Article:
The Bartlett School of Sustainable Construction


3×4 a telematic/architectural hypersurface — Histories of Media Art, Science & Technology Conference

4 December 2017

New hybrids of the hypersurface as observed and experienced.

Re: trace

In her 2004 publication ‘Virtual Theatres’ Gabriella Giannachi wrote on the processes of doubling presence in interactive artworks, from liquid architecture to telematic performance, where the physical and virtual realms meet and intersect at a place she termed the hypersurface.

“Through the hypersurface, the viewer can enter the work of art, be part of it, as well as interact with it. Because the hypersurface is a liminal space, the viewer can double their presence and be in both the real and the virtual environment simultaneously.”

Ten years on, Claire McAndrew and Paul Sermon (University of Brighton) produced on three occasions a telematic/architectural installation. 3×4 metre ‘blue-box’ rooms linking public audiences at London’s Southbank Centre with residents in New Delhi’s Khirkee Extension, an informal settlement where Khoj International Artists’ Association is located. This installation reflected the changing spatial and digital fabric of both cities, as well as the prescribed dimensions of dwellings in some of Delhi’s new resettlement colonies. Whilst these audiences shared and compared these familiar dimensions across the global north/south, they explored a kinaesthetic experience of ‘doubling presence’. Through self-choreographed telematic performance within digital architectures with physical constraints, they crafted new social fictions, imaginings and happenings in the hypersurface.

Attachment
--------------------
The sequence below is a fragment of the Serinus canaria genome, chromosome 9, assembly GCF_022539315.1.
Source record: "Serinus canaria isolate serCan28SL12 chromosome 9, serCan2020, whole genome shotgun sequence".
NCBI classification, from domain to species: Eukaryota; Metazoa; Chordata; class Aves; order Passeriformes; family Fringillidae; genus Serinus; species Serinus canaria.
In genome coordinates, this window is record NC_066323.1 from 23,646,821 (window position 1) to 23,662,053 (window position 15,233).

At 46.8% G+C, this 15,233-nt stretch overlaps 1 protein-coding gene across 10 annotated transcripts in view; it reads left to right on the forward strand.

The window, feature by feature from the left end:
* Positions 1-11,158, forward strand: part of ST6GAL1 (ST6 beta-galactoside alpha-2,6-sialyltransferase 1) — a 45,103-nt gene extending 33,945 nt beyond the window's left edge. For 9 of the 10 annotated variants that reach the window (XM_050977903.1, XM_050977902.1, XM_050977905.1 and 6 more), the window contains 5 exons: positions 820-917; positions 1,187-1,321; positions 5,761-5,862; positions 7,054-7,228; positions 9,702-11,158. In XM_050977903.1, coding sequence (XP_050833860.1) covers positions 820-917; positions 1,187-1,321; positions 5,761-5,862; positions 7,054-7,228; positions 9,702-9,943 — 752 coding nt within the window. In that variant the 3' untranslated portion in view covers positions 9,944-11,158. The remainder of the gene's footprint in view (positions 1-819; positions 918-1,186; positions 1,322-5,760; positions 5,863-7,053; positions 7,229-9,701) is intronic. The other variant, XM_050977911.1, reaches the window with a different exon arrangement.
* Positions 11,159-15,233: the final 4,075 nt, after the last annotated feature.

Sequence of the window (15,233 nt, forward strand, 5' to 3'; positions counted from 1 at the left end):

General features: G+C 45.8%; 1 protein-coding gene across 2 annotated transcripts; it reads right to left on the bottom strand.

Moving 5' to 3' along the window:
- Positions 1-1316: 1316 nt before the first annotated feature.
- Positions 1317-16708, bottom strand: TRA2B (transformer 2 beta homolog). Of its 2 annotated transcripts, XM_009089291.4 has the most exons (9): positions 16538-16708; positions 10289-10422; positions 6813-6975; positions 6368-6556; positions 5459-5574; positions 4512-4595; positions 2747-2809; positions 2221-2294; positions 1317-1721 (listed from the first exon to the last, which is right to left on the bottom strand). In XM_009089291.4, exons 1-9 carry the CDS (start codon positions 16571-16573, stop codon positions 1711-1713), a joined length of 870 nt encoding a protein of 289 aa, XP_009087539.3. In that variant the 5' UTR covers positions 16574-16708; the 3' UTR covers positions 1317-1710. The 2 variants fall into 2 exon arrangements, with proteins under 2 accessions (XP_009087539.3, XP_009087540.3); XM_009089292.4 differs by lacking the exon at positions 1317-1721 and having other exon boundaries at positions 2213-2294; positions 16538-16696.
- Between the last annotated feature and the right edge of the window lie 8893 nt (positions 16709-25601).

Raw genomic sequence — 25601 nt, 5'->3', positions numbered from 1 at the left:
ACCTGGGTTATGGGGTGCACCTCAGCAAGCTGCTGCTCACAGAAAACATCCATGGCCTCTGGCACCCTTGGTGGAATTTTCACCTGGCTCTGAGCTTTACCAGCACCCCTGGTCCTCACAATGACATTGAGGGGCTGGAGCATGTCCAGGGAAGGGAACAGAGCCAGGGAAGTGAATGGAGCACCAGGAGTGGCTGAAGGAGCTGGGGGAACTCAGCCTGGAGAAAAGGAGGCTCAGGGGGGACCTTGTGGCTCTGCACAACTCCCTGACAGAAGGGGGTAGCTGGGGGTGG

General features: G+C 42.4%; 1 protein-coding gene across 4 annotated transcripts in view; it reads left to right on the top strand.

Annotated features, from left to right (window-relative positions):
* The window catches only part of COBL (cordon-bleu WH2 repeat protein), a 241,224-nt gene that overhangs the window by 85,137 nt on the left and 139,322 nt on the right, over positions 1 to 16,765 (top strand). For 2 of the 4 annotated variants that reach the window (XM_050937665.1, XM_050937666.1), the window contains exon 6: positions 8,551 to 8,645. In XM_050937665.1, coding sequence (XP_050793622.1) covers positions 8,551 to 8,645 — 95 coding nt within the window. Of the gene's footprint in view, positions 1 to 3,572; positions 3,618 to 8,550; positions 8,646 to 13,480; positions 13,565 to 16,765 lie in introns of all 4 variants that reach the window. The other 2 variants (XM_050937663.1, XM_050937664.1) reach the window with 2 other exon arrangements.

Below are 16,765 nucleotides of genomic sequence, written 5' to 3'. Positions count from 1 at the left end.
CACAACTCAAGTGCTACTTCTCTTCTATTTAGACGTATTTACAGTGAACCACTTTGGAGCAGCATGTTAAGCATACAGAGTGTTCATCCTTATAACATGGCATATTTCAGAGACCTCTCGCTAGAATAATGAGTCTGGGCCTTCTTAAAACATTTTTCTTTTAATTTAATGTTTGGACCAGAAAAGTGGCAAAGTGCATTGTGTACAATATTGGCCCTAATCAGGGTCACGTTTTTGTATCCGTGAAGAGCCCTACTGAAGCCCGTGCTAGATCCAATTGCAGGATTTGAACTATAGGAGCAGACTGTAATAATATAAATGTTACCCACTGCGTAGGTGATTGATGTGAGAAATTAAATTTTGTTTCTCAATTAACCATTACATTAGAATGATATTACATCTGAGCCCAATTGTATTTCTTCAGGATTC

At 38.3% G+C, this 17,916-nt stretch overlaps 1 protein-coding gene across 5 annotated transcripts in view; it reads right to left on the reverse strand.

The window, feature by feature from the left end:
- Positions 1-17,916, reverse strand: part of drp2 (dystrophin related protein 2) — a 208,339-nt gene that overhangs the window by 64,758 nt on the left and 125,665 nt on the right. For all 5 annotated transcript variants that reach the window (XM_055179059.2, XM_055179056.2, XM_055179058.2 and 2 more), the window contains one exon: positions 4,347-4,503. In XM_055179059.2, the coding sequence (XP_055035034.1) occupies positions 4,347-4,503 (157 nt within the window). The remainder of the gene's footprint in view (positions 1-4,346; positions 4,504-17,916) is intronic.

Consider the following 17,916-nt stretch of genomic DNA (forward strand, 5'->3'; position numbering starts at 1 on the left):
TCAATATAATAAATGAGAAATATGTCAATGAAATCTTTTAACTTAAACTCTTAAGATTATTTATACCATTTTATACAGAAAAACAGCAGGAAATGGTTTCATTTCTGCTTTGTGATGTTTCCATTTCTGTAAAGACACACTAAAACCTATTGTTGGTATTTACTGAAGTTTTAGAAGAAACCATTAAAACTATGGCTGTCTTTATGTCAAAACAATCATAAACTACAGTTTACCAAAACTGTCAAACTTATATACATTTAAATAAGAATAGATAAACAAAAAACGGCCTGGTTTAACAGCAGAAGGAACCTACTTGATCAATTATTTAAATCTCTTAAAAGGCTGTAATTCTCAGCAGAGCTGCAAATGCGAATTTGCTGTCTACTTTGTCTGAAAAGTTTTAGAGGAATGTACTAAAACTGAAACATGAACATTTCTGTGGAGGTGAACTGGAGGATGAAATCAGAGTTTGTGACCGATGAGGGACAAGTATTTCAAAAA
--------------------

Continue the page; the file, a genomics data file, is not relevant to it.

This collaborative work was presented at the 7th International Conference for Histories of Media Art, Science and Technologies in Vienna by Paul Sermon. Their co-authored paper spoke of how the juncture between telematic-kinaesthetic experience and the 3×4 metre dimensions, can be used to explore new hybrids of hypersurface space, as observed and experienced by public audiences. Reflecting on this doubling public presence, it pointed toward the relevance of telepresent proprioception for future thinking on the interlacing of performance, architecture and telematic art forms.